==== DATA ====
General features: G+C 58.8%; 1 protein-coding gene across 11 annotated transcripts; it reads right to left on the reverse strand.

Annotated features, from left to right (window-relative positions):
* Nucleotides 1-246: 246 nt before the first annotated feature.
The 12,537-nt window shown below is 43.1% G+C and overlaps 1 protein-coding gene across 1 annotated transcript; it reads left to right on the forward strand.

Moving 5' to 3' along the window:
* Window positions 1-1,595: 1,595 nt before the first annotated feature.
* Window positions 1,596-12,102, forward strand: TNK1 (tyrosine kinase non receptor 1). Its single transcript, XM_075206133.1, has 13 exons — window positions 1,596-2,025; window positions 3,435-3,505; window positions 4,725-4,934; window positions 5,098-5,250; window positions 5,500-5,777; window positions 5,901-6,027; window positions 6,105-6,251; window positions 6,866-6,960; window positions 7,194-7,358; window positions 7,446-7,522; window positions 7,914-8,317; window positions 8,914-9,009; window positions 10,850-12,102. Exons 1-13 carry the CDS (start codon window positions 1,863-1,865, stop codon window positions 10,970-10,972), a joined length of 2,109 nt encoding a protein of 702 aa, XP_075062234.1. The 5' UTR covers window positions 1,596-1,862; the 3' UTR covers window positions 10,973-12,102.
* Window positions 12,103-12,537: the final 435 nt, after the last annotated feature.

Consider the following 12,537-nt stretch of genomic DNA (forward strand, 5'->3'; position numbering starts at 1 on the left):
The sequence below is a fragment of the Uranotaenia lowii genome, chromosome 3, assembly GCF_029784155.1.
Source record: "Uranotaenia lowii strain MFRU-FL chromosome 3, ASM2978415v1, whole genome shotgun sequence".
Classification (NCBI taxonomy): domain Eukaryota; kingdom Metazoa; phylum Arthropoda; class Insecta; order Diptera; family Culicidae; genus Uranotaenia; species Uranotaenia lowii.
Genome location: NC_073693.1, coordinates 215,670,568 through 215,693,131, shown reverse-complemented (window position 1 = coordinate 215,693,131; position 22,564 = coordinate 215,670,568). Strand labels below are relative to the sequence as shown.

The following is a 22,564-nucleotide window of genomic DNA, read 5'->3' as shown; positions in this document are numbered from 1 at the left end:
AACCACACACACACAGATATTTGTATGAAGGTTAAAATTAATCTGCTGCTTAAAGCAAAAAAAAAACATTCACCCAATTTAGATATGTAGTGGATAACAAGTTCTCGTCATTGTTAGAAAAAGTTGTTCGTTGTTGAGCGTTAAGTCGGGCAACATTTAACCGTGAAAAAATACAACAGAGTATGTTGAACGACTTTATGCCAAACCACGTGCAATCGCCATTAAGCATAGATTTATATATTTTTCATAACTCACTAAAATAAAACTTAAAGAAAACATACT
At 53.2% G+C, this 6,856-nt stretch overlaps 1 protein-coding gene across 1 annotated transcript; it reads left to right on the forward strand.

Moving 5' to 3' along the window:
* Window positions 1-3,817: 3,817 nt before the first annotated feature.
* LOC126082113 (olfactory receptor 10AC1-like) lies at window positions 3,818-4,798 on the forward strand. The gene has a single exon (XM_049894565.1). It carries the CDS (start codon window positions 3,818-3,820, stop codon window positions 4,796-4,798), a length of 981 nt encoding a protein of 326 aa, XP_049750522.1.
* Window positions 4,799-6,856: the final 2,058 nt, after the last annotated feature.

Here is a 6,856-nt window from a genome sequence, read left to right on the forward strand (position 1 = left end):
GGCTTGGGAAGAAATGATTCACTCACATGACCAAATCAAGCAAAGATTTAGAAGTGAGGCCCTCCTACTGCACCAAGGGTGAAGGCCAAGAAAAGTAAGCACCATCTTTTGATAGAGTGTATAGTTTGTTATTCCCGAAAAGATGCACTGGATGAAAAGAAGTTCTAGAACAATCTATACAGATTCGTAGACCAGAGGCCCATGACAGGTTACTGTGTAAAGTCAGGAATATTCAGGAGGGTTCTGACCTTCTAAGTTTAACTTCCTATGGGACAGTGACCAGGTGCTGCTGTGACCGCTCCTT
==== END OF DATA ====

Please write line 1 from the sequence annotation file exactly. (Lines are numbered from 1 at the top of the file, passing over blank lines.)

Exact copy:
General features: G+C 58.8%; 1 protein-coding gene across 11 annotated transcripts; it reads right to left on the reverse strand.